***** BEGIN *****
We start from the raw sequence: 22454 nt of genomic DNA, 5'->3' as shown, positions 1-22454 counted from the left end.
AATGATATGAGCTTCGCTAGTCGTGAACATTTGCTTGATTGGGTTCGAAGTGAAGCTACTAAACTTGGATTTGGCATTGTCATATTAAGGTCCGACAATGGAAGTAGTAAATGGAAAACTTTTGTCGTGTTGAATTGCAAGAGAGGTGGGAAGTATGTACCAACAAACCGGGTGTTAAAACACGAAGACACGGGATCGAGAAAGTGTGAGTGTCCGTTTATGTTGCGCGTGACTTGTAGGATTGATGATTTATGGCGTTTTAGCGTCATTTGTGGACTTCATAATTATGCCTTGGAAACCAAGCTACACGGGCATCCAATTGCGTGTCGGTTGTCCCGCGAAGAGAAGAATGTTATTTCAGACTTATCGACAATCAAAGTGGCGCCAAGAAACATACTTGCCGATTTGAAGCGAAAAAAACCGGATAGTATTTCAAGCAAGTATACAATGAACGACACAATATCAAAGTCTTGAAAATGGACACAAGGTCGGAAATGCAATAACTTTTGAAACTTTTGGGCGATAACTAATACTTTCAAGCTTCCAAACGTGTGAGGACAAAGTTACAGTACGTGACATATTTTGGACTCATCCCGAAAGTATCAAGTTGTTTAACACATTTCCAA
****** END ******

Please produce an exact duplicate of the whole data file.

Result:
We start from the raw sequence: 22454 nt of genomic DNA, 5'->3' as shown, positions 1-22454 counted from the left end.
AATGATATGAGCTTCGCTAGTCGTGAACATTTGCTTGATTGGGTTCGAAGTGAAGCTACTAAACTTGGATTTGGCATTGTCATATTAAGGTCCGACAATGGAAGTAGTAAATGGAAAACTTTTGTCGTGTTGAATTGCAAGAGAGGTGGGAAGTATGTACCAACAAACCGGGTGTTAAAACACGAAGACACGGGATCGAGAAAGTGTGAGTGTCCGTTTATGTTGCGCGTGACTTGTAGGATTGATGATTTATGGCGTTTTAGCGTCATTTGTGGACTTCATAATTATGCCTTGGAAACCAAGCTACACGGGCATCCAATTGCGTGTCGGTTGTCCCGCGAAGAGAAGAATGTTATTTCAGACTTATCGACAATCAAAGTGGCGCCAAGAAACATACTTGCCGATTTGAAGCGAAAAAAACCGGATAGTATTTCAAGCAAGTATACAATGAACGACACAATATCAAAGTCTTGAAAATGGACACAAGGTCGGAAATGCAATAACTTTTGAAACTTTTGGGCGATAACTAATACTTTCAAGCTTCCAAACGTGTGAGGACAAAGTTACAGTACGTGACATATTTTGGACTCATCCCGAAAGTATCAAGTTGTTTAACACATTTCCAA